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Failure to Thrive Rafat Mosalli MD FRCPC FAAP Overview Definitions Diagnosis Treatment Outcomes.

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Presentation on theme: "Failure to Thrive Rafat Mosalli MD FRCPC FAAP Overview Definitions Diagnosis Treatment Outcomes."— Presentation transcript:


2 Failure to Thrive Rafat Mosalli MD FRCPC FAAP

3 Overview Definitions Diagnosis Treatment Outcomes

4 Definition Failure to Thrive (FTT): –Weight below the 5 th percentile for age and sex –Weight for age curve falls across two major percentile lines –weight gain is less than expected Other definitions exist, but are not superior in predicting problems or long term outcomes

5 FTT : –A sign that describes a problem rather than a diagnosis –Describes failure to gain wt In more severe cases length and head circumference can be affected Underlying cause is insufficient usable nutrition to meet the demands for growth Approximately 25% of normal children will have a shift down in their wt curve, then follow a normal curve -- this is not failure to thrive

6 Introduction Specific infant populations: –Premature/IUGR – wt may be less than 5 th percentile, but if following the growth curve and normal interval growth then FTT should not be diagnosed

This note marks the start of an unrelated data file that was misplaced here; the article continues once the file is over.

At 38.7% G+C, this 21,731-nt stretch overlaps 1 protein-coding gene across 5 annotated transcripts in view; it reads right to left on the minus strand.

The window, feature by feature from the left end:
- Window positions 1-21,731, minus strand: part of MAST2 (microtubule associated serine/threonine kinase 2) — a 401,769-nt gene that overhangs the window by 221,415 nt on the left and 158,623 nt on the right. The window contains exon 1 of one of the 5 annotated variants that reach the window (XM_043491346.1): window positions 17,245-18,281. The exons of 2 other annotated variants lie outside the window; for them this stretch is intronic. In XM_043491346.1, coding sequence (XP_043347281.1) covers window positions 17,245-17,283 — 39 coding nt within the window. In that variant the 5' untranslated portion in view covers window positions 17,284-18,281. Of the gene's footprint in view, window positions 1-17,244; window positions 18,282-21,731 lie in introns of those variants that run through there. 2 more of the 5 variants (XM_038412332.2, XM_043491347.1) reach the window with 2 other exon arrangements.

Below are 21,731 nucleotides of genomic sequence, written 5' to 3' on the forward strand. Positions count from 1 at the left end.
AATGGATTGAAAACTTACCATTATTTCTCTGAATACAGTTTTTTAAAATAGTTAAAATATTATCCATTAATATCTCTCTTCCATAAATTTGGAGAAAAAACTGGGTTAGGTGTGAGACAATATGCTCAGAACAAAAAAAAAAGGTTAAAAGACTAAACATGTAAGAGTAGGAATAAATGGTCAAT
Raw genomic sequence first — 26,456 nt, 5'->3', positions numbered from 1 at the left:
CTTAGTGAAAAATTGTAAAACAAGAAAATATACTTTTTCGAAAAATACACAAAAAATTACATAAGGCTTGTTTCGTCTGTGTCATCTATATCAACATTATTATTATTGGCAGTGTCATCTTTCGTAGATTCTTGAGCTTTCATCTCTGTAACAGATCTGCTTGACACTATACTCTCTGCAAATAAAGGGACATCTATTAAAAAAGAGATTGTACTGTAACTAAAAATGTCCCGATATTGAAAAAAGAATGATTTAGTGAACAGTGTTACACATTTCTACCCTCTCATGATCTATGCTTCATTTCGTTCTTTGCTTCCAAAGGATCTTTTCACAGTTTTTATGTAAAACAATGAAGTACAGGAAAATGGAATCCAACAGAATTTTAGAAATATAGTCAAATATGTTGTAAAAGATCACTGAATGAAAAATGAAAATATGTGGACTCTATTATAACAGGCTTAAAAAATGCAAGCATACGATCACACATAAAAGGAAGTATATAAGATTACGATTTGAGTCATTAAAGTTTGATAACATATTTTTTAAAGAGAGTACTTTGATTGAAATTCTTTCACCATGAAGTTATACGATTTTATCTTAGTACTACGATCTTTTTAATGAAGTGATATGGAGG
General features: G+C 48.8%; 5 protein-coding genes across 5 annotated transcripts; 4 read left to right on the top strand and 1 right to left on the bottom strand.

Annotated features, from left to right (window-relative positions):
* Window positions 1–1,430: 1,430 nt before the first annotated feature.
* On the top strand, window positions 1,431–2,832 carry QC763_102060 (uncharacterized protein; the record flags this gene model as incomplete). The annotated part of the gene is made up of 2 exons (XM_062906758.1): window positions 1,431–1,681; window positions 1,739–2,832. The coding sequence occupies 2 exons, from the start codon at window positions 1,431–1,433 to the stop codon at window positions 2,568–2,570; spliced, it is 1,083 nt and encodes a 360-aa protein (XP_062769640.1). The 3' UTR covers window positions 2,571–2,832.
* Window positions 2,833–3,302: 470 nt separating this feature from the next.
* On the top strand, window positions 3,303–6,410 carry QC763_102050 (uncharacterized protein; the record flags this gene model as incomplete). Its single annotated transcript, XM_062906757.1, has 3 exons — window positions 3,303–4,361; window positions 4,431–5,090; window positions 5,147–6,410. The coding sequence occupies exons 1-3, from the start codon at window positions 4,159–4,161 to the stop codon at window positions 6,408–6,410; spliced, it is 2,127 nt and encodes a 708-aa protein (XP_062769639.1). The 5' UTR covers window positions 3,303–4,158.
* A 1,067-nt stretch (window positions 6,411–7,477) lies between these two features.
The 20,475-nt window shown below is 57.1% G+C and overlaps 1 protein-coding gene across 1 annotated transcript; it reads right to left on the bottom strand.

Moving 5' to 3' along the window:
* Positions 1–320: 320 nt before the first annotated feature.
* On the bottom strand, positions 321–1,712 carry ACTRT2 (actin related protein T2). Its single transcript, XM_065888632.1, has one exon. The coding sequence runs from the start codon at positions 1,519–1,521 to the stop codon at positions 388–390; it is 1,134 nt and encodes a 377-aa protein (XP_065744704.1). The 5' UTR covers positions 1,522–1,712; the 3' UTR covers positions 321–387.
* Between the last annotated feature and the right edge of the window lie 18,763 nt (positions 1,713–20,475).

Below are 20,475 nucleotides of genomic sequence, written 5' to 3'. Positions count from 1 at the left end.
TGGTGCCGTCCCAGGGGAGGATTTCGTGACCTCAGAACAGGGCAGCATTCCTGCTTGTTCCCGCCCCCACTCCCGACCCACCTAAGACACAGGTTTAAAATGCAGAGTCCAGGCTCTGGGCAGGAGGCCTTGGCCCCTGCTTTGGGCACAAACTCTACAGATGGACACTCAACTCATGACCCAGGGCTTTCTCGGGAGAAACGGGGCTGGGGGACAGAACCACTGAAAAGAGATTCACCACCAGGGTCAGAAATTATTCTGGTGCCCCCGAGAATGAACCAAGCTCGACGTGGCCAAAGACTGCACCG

7 Types Organic (30%) – 2º to a disease process –medical treatment needed for illness Non-organic (70%) – under feeding & psychosocial disturbance requires a change in the child’s environment Mixed

8 More useful classification system is –Inadequate caloric intake –Inadequate absorption –Increased energy requirements

9 Etiology Inadequate Caloric Intake –Incorrect preparation of formula –Poor feeding habits (ex: too much juice) –Poverty –Mechanical feeding difficulties (reflux, cleft palate, oromotor dysfunction) –Neglect Physicians are strongly encouraged to consider child abuse and neglect in cases of FTT that don’t respond to appropriate interventions*

10 Etiology Inadequate absorption –Celiac disease –Cystic fibrosis –Milk allergy –Vitamin deficiency –Biliary Atresia –Post-Necrotizing enterocolitis

11 Etiology Increased metabolism –Hyperthyroidism –Chronic infection –Congenital heart disease –Chronic lung disease Other considerations –Genetic abnormalities, congenital infections, metabolic disorders (storage diseases, amino acid disorders)

12 Diagnosis Accurately plotting growth charts at every visit is recommended* Assess the trends H&P more important than labs –Most cases in primary care setting are psychosocial or nonorganic in etiology